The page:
Multiple System Atrophy Treatment & Management

Updated: Oct 26, 2022
  • Author: André Diedrich, MD, PhD; Chief Editor: Selim R Benbadis, MD  more...
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Approach Considerations

The cause of multiple system atrophy (MSA) remains unknown, and no current therapy can reverse or halt progression of the disease. The extrapyramidal and cerebellar aspects of the disease are debilitating and difficult to treat.

Nonpharmacologic treatment

See the list below:

  • Constipation - A high-fiber diet, bulk laxative, lactulose, and suppositories can prevent constipation

  • Stridor - Speech therapy is often useful to improve swallowing and communication

  • Deconditioning - Physical therapy and an aquatic exercise program (hypotension does not occur while patients are in water) prevent physical deconditioning of the patient unless the movement disorder aspect of the illness so impairs balance that this is not advisable

  • Urinary incontinence - Intermittent self catheterization or suprapubic or urethral catheterization can improve symptoms of urinary incontinence

  • Falls - As the disease progresses, the risk of falls increases; proper gait instruction and precautions are critical to prevent falls and resultant injury

Pharmacologic treatment

Drug therapy is directed mainly toward alleviation of symptoms of the movement disorder and orthostatic hypotension. Urinary incontinence, constipation, erectile dysfunction, and supine hypertension can also be addressed through pharmacologic therapy. (See Table 9.)

Surgical care

An atrial pacemaker may be used in patients with profound bradycardia in addition to orthostatic hypotension as a means of preventing the hypotension. However, this treatment is rarely undertaken and is rarely helpful.

Consider tracheostomy with the utmost care for intermittent respiratory stridor. Cricopharyngeal myotomy or gastrostomy has been used in patients with severe dysphagia, but its value is uncertain.


Physical therapists, occupational therapists, speech therapists, and social workers can offer considerable practical help.


An essentially normal diet is recommended, with the following guidelines:

  • Increased salt and fluid intake maintains plasma volume

  • Small, frequent meals may help patients for whom postprandial hypotension is a significant problem

  • A high-fiber diet, bulk laxatives, and suppositories prevent constipation


Exercise of muscles of the lower extremities and abdomen, water aerobics at hip level (not swimming, as it causes polyuria), and postural training, in combination with drug therapy, are useful.

Inpatient evaluation and tailoring of therapy are often important. However, if patients are restricted to bedrest, their functional mobility can decrease rapidly. Therefore, initiate physical therapy if the patient must remain in the hospital for longer than 2 days.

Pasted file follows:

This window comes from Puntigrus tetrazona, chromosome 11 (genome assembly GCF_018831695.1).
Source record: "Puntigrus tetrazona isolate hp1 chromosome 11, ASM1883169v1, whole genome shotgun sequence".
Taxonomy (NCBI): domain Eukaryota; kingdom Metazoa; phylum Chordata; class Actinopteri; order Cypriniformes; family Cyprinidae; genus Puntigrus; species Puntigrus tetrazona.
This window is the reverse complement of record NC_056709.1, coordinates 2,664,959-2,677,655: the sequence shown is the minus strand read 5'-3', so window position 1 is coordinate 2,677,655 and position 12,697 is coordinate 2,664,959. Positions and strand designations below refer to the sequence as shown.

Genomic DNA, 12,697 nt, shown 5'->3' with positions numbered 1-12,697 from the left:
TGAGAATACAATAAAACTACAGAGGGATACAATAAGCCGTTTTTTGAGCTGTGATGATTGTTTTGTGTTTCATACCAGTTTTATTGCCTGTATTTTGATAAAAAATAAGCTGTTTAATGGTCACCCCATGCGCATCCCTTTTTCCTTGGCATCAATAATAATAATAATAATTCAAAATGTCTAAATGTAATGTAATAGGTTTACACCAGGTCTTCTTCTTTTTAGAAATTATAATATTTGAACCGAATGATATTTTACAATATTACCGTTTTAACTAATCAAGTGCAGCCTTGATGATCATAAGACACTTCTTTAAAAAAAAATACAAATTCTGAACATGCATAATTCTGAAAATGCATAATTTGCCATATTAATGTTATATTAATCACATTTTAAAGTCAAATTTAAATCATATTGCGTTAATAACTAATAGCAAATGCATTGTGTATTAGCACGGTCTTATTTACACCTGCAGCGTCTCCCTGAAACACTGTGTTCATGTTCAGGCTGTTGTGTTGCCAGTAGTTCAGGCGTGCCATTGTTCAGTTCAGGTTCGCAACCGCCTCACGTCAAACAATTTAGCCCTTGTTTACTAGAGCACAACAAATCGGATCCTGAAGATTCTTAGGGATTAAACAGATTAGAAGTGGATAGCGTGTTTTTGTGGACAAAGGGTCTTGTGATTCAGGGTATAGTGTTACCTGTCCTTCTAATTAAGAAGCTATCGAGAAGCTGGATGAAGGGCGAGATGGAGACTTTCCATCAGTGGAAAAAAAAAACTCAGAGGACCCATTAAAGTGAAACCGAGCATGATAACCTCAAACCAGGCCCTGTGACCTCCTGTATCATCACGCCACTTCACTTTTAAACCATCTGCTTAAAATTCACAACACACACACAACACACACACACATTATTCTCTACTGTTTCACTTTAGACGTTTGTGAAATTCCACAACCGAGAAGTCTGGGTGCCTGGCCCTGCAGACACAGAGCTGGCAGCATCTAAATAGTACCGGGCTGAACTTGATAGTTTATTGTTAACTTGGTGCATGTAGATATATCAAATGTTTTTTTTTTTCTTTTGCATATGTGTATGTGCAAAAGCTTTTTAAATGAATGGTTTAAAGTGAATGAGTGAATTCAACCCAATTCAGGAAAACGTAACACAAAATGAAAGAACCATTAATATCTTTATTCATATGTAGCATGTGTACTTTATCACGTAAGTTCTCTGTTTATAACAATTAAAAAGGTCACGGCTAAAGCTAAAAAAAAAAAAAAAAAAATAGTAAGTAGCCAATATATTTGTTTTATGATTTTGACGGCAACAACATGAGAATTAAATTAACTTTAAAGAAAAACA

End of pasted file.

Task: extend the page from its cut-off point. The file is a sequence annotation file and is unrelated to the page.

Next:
Nonpharmacologic Treatment of Hypotension and Hypertension

Orthostatic hypotension

The earliest symptom that brings patients to medical attention usually is orthostatic hypotension. Orthostatic hypotension leads to curtailing of physical activity, with all of the problems of deconditioning that consequently occur. Without an adequate upright BP, keeping patients active and on an exercise regimen is extremely difficult; therefore, management of orthostatic hypotension is one of the major tasks in the treatment of patients with MSA.

Mechanical maneuvers, such as leg-crossing, squatting, abdominal compression, bending forward, and placing 1 foot on a chair, can be effective in preventing episodes of orthostatic hypotension. Wearing an external support garment that comes to the waist improves venous return and preload to the heart during standing but loses effectiveness if the patient also wears it while supine. Increased salt and fluid intake and tilted sleeping with the head elevated increase the circulatory plasma volume.

Postprandial hypotension

Small, frequent meals attenuate BP drop after eating. Intake of water half an hour before meals or drinking coffee can counteract postprandial hypotension.

Supine hypertension

The management of patients with orthostatic hypotension and supine hypertension can be challenging, but adequate BP control is often achieved with the following treatment strategy:

  • Use of over-the-counter medication with pressor effects

  • Avoidance of fluid intake at bedtime

  • Not using elastic stockings when supine

  • Not using pressor agents before bedtime

  • Raising the head of the bed 6-9 inches

  • Resting on a semirecumbent chair with feet on the floor during the day

  • Snacking before bedtime